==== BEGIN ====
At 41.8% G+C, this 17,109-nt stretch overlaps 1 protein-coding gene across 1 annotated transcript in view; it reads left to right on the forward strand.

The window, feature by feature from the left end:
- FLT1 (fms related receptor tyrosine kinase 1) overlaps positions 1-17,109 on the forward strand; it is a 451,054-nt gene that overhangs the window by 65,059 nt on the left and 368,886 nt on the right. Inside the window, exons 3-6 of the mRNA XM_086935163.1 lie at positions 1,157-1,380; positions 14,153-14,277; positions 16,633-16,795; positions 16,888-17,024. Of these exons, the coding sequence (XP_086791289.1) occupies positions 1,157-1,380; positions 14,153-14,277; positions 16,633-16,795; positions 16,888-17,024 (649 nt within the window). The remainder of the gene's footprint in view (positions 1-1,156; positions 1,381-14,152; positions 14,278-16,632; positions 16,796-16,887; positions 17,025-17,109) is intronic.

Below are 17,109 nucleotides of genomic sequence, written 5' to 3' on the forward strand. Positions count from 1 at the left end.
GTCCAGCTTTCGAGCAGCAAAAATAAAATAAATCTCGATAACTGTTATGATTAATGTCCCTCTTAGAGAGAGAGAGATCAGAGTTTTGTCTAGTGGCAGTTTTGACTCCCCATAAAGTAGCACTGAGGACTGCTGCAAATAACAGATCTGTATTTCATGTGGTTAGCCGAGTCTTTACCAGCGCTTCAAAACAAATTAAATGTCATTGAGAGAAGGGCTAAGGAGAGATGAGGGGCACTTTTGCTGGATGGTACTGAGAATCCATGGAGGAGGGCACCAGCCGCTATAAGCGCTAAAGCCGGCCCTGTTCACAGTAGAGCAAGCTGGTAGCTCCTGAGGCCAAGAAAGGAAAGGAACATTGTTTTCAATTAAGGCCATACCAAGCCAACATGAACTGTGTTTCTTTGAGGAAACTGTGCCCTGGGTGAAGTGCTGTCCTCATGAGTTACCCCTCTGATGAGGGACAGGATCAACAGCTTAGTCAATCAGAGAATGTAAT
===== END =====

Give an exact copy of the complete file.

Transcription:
At 41.8% G+C, this 17,109-nt stretch overlaps 1 protein-coding gene across 1 annotated transcript in view; it reads left to right on the forward strand.

The window, feature by feature from the left end:
- FLT1 (fms related receptor tyrosine kinase 1) overlaps positions 1-17,109 on the forward strand; it is a 451,054-nt gene that overhangs the window by 65,059 nt on the left and 368,886 nt on the right. Inside the window, exons 3-6 of the mRNA XM_086935163.1 lie at positions 1,157-1,380; positions 14,153-14,277; positions 16,633-16,795; positions 16,888-17,024. Of these exons, the coding sequence (XP_086791289.1) occupies positions 1,157-1,380; positions 14,153-14,277; positions 16,633-16,795; positions 16,888-17,024 (649 nt within the window). The remainder of the gene's footprint in view (positions 1-1,156; positions 1,381-14,152; positions 14,278-16,632; positions 16,796-16,887; positions 17,025-17,109) is intronic.

Below are 17,109 nucleotides of genomic sequence, written 5' to 3' on the forward strand. Positions count from 1 at the left end.
GTCCAGCTTTCGAGCAGCAAAAATAAAATAAATCTCGATAACTGTTATGATTAATGTCCCTCTTAGAGAGAGAGAGATCAGAGTTTTGTCTAGTGGCAGTTTTGACTCCCCATAAAGTAGCACTGAGGACTGCTGCAAATAACAGATCTGTATTTCATGTGGTTAGCCGAGTCTTTACCAGCGCTTCAAAACAAATTAAATGTCATTGAGAGAAGGGCTAAGGAGAGATGAGGGGCACTTTTGCTGGATGGTACTGAGAATCCATGGAGGAGGGCACCAGCCGCTATAAGCGCTAAAGCCGGCCCTGTTCACAGTAGAGCAAGCTGGTAGCTCCTGAGGCCAAGAAAGGAAAGGAACATTGTTTTCAATTAAGGCCATACCAAGCCAACATGAACTGTGTTTCTTTGAGGAAACTGTGCCCTGGGTGAAGTGCTGTCCTCATGAGTTACCCCTCTGATGAGGGACAGGATCAACAGCTTAGTCAATCAGAGAATGTAAT